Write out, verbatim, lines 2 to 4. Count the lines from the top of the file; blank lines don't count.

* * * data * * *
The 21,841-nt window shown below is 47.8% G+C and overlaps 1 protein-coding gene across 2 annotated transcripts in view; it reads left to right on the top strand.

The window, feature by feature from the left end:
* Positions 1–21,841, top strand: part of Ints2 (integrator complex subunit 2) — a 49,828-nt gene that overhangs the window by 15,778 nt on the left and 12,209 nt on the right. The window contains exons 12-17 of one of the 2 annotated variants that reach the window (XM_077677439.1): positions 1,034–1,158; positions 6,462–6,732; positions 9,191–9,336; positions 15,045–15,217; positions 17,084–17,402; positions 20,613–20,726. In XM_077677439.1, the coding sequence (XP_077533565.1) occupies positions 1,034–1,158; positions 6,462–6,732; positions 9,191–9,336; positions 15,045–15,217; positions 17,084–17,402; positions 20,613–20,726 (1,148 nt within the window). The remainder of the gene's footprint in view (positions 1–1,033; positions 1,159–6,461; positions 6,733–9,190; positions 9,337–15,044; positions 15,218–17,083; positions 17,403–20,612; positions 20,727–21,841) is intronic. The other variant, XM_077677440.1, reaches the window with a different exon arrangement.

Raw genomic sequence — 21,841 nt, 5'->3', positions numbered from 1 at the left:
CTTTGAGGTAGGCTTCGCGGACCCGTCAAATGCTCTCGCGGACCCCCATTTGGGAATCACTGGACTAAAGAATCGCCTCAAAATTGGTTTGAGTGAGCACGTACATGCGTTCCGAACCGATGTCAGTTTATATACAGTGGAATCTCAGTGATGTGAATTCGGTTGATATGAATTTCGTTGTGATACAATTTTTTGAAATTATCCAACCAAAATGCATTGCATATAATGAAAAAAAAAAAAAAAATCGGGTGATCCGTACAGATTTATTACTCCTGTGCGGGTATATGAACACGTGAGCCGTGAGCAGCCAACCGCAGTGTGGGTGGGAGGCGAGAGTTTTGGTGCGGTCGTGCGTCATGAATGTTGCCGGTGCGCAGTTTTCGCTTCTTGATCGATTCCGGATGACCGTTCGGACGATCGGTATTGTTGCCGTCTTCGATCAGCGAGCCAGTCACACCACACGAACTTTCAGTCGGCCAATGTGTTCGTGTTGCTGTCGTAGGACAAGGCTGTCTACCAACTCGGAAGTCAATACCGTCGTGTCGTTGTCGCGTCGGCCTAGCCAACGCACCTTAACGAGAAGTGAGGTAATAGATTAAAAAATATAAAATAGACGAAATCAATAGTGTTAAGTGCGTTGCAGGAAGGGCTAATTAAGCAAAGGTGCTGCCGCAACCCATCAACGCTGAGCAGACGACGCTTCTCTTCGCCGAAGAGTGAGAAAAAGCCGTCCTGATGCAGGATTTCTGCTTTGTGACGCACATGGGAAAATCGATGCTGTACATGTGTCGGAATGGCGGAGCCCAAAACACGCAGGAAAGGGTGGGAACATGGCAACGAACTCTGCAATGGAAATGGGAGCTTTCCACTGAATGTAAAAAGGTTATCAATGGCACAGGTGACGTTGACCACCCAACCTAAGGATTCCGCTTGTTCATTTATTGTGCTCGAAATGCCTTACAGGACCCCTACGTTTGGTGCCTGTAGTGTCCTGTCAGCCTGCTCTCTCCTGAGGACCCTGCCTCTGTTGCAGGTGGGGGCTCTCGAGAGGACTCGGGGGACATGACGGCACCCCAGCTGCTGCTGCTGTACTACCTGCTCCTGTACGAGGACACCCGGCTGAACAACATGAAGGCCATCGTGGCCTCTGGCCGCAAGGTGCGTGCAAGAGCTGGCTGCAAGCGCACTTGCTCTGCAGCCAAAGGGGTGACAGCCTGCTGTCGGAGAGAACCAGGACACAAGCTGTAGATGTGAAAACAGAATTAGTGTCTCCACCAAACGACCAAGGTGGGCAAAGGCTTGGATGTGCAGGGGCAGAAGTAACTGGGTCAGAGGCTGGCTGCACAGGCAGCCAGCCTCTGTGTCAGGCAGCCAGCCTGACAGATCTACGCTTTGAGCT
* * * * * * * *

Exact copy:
The window, feature by feature from the left end:
* Positions 1–21,841, top strand: part of Ints2 (integrator complex subunit 2) — a 49,828-nt gene that overhangs the window by 15,778 nt on the left and 12,209 nt on the right. The window contains exons 12-17 of one of the 2 annotated variants that reach the window (XM_077677439.1): positions 1,034–1,158; positions 6,462–6,732; positions 9,191–9,336; positions 15,045–15,217; positions 17,084–17,402; positions 20,613–20,726. In XM_077677439.1, the coding sequence (XP_077533565.1) occupies positions 1,034–1,158; positions 6,462–6,732; positions 9,191–9,336; positions 15,045–15,217; positions 17,084–17,402; positions 20,613–20,726 (1,148 nt within the window). The remainder of the gene's footprint in view (positions 1–1,033; positions 1,159–6,461; positions 6,733–9,190; positions 9,337–15,044; positions 15,218–17,083; positions 17,403–20,612; positions 20,727–21,841) is intronic. The other variant, XM_077677440.1, reaches the window with a different exon arrangement.

Raw genomic sequence — 21,841 nt, 5'->3', positions numbered from 1 at the left: